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Some interesting history! - fairmilehead

About Some interesting history!

Previous Entry Some interesting history! Jul. 12th, 2004 @ 07:06 pm Next Entry
Lothian Stones
A Guide to the Stones & Circles of The Lothians, Scotland
021 Caiy Stane, Fairmilehead, Edinburgh.
SINGLE PAGE PRINTOUT FOR FIELD WORK - Return to Entry


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Details - June 2001
The Caiy Stane is located in a small recess in the wall along the west side of Caiystane View, a few metres from the junction of Oxgangs road, Edinburgh. The stone is of red sandstone and reaches a height of 2.75m with a breadth of 1.60m. A weathered row of six cup marks can be seen at low level in its east side. The stone is said to mark the site of a battle between the Picts and the Romans.
The Camus Stone, an alternative name for the Caiy Stane, may have actually been a separate stone and was believed to have been situated 200m south of the toll house. Though it gave name to a neighbouring estate, and formed the march stone of its eastern bounds, it was destroyed within living memory to provide materials for road repairs.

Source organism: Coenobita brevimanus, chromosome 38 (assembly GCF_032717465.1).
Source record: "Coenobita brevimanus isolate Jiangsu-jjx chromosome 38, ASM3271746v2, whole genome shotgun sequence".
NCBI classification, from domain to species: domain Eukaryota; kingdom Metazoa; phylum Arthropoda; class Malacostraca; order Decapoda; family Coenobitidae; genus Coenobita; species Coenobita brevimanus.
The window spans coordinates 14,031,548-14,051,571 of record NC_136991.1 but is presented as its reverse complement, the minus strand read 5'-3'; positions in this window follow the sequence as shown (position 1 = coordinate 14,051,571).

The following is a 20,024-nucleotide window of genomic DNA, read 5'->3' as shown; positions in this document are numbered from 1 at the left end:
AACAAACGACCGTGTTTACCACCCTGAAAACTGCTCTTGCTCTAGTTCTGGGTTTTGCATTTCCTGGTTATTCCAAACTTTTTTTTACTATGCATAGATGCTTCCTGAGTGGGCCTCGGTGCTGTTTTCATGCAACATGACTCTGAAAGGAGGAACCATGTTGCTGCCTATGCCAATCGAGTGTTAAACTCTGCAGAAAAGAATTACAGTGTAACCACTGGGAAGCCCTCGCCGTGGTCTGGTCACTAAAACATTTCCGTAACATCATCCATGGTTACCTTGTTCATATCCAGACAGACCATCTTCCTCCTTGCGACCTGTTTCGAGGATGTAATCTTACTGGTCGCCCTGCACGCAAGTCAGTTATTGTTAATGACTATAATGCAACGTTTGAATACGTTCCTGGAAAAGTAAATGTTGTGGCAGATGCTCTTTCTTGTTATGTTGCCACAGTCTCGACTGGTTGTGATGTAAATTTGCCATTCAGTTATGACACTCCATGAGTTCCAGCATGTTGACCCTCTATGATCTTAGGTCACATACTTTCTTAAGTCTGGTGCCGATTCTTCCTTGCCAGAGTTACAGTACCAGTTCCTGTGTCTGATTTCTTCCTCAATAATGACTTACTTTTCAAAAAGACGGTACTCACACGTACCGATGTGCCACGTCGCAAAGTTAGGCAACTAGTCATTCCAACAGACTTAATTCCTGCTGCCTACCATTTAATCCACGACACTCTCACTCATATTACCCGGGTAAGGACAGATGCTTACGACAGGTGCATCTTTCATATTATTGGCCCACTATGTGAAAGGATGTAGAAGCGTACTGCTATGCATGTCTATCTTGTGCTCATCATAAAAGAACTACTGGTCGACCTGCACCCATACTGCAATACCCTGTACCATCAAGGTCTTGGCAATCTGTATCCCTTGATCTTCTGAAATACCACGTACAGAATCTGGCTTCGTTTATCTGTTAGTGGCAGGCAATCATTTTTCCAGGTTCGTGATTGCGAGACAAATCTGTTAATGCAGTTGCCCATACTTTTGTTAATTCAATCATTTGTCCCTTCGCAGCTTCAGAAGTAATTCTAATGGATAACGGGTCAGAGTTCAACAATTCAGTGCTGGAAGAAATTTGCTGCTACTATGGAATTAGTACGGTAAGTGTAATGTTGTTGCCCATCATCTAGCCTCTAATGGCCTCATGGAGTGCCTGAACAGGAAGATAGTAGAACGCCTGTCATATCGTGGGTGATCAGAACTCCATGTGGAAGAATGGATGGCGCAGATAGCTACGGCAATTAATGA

Nearest Site
019 Stone, Holyrood Park, Edinburgh.

How To Get There
From Edinburgh City By-Pass take the Lothianburn Junction and head into the city. Turn left at the first traffic lights onto Oxgangs Road. Caiystane View is on the right. The stone is set into a small alcove at the side of the street.

Parking
Easy parking is available in the streets around the stone.
Ordnance Survey Map Info
Landranger Sheet 66
Outdoor Leisure 350
Grid Reference: NT 2424 6839
GPS Reference: CAIY
Folklore
A plaque by the stone gives further information.

Notes - June 2001
This is an impressive stone, despite standing in a residential area of Edinburgh. It must surely have been magnificent when the area was open fields with views all around, that being as recently as 1903. One the rear of the stone a series of cup marks can be seen and according to the National Trust for Scotland the stone may date back to 3000 BC with an association to Neolithic finds in the area.

It has been suggested that astronomical alignments may exist with the Pentland Hills to the south west.

Two very large conical stone cairns, called the Cat Stanes, once stood 25m to the east but were destroyed during 19th century road construction works.
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